Biryani is a mixed rice dish originating among the Muslims of the Indian subcontinent. It is made with Indian spices, rice, and usually some type of meat (chicken, beef, goat, lamb, prawn, fish), and sometimes, in addition, eggs and potatoes.
Biryani is one of the most popular dishes in South Asia, as well as among the diaspora from the region. Similar dishes are also prepared in other parts of the world such as in Iraq, Thailand, and Malaysia. Biryani is the single most-ordered dish on Indian online food ordering and delivery services.
Let’s try this delicious biryanis recipe with Pritish Kumar Halder and make it at your home by yourself.
The exact origin of the dish is uncertain. In North India, different varieties of biryani developed in the Muslim centers of Delhi (Mughlai cuisine), Rampur, Lucknow (Awadhi cuisine) and other small principalities. In South India, where rice is more widely used as a staple food, several distinct varieties of biryani emerged from Hyderabad Deccan (where some believe the dish originated as well as Tamil Nadu (Ambur, Thanjavur, Chettinad, Salem, Dindigal), Kerala (Malabar), Telangana, and Karnataka (Bhatkal) where Muslim communities were present.
Ingredients for biryani vary according to the region and the type of meat and vegetables used. Meat (of either chicken, goat, beef, lamb, prawn or fish) is the prime ingredient with rice. As is common in dishes of the Indian subcontinent, vegetables are sometimes also used when preparing biryani. Corn may be used depending on the season and availability. Navratan biryani tends to use sweeter, richer ingredients such as cashews, kismis and fruits, such as apples and pineapples.
The spices and condiments used in biryani may include fennel seeds, ghee (clarified butter), nutmeg, mace, pepper, cloves, cardamom, cinnamon, bay leaves, coriander, mint, ginger, onions, tomatoes, green chilies, and garlic. The premium varieties include saffron.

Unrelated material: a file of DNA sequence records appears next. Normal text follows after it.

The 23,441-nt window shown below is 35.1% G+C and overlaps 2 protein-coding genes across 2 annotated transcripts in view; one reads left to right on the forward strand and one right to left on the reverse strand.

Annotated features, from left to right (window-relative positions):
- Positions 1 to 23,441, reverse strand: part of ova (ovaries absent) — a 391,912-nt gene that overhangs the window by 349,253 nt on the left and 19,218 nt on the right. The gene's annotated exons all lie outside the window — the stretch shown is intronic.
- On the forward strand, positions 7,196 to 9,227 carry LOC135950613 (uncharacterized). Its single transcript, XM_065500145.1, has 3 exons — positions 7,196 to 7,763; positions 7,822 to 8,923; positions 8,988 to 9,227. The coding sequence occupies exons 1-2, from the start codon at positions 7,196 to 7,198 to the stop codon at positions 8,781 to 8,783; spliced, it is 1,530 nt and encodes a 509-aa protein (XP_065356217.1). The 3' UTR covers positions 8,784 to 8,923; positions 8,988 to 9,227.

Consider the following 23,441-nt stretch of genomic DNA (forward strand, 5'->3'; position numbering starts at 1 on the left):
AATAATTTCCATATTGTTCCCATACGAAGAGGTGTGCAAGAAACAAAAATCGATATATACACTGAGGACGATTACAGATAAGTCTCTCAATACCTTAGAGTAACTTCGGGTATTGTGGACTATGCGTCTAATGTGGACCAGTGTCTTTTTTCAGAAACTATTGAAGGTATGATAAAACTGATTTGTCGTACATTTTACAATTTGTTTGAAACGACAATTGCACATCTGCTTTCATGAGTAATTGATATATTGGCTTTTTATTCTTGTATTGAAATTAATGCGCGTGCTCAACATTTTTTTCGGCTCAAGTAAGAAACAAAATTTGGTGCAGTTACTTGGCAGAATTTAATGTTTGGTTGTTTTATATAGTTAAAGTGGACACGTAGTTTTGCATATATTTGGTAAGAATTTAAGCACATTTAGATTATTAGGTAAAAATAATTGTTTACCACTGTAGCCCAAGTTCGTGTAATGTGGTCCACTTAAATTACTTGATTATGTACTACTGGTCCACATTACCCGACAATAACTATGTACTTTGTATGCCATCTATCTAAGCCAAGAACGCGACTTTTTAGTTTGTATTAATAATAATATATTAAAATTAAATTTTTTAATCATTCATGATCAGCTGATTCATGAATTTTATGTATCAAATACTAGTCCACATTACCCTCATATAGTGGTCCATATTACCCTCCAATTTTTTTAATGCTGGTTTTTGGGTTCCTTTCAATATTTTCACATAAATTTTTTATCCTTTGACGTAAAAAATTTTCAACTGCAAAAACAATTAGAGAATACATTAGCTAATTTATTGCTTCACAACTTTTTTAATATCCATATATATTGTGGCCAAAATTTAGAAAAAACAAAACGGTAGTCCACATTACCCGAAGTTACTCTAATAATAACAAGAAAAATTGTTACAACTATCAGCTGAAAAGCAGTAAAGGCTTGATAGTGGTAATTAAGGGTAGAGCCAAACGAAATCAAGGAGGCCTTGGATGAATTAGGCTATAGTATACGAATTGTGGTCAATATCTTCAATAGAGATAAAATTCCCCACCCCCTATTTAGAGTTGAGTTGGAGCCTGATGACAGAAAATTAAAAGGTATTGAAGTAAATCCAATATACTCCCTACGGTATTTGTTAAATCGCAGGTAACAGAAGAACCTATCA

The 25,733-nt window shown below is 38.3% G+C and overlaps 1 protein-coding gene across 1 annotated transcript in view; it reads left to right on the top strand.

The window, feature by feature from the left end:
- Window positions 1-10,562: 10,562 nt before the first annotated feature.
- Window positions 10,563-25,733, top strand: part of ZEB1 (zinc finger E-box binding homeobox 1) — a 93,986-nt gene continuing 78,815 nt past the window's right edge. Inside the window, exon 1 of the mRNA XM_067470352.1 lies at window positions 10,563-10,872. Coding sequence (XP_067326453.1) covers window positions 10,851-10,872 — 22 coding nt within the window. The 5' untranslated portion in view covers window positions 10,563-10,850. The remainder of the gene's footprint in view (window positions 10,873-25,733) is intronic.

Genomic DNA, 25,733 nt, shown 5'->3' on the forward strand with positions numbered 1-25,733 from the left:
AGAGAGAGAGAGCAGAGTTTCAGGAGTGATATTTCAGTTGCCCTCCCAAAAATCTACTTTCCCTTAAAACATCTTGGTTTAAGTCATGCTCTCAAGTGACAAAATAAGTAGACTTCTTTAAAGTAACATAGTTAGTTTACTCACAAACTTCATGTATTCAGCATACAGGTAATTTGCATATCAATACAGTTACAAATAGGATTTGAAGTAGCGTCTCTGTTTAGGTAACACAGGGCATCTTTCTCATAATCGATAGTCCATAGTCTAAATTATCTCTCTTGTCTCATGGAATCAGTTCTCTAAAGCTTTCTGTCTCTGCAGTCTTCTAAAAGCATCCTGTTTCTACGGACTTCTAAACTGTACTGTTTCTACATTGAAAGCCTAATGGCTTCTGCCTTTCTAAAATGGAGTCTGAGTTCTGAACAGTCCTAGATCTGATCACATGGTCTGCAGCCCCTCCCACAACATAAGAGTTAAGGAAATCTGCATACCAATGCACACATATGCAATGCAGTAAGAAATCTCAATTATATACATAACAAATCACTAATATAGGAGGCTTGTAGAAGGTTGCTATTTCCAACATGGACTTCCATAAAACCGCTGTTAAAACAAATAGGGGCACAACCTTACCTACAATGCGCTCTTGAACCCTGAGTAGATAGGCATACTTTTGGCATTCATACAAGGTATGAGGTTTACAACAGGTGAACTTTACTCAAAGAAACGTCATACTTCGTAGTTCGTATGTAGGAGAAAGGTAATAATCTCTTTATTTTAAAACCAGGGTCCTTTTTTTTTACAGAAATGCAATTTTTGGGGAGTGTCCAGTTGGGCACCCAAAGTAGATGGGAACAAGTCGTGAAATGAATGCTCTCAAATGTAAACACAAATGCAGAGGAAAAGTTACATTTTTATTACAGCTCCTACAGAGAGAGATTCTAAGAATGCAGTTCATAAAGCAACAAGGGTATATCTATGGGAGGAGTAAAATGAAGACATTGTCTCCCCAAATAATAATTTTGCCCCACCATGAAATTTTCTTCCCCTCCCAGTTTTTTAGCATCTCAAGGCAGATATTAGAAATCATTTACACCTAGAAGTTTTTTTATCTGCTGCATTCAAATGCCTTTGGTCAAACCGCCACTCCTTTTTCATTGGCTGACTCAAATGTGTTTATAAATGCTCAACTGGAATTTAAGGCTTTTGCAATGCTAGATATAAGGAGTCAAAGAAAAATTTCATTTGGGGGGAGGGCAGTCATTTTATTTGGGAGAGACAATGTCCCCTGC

The main ingredient that usually accompanies the spices is chicken or goat meat; special varieties might use beef or seafood instead. The dish may be served with dahi chutney or raita, korma, curry, a sour dish of boiled egg, and salad.
Believed to have originated from the kitchen of the Hyderabad’s Nizam, there are two types of Hyderabadi Biryani – Pakki (cooked) and Kacchi (raw). The Pakki Hyderabadi Biryani involves cooking of basmati rice and meat separately and then layering them together. While the kacchi Hyderabadi Biryani is made from the raw marinated meat (chicken or lamb) placed between the layers of basmati rice infused with saffron, onions and dried fruits, both are slow-cooked in a dough-sealed earthen pot over charcoal fire, which results in rich, aromatic and punchy biryani. If you go out for a meal with a local, more likely than not, you will have either one of the variants of Hyderabadi biryani.
Also known as the ‘Awadhi biryani’, the Lucknowi Biryani stands out due to its cooking style, known as dum pukht. The meat (or chicken) infused with spices is partially cooked separately from rice, which is flavored with saffron, star anise and cinnamon. Both the meat and rice are then layered together in a handy (deep-bottomed vessel) and cooked for hours until the flavors deeply penetrate. The end result is soft Lucknowi biryani with mild flavors.
Calcutta Biryani originates from Kolkata, although it has roots tracing back to the Awadhi style biryani of Lucknow. Characterized by subtle flavors with a tinge of sweetness and more sparing use of spices, it is cooked with light yellow rice, which is layered with yogurt-based meat, soft boiled eggs and potatoes. Add to that, saffron, nutmeg and kewra, which lends a soothing aroma to the biryani.
Bombay Biryani is worth the trip to Mumbai in itself. It is composed of chicken (mutton or vegetables), fried and spiced potatoes, kewra water (screw pine) and dried plums that make the flavor distinctively sweet, tangy and aromatic.
Ambur Biryani is an unmissable travelling experience in itself when visiting Tamil Nadu. Like other variations of biryani, this one also has meat (chicken or mutton), but what makes it different is the way the meat is prepared. The meat is soaked in curd and flavored with coriander and mint, and then added to the cooked Seeraga samba rice, along with other spices. Savouring it with brinjal curry, ennai kathirikai, is every biryani-lover’s delight.
The traditional biryani is made from meat, but Tehari biryani is served without it. Legend has it that this biryani was created for the vegetarian Hindu bookkeepers at the Mughal court, and since then, it has become one of the popular dishes among vegetarians across the North India region. This biryani consists of potatoes, carrots, several veggies and an array of spices, making the taste hearty and savoury.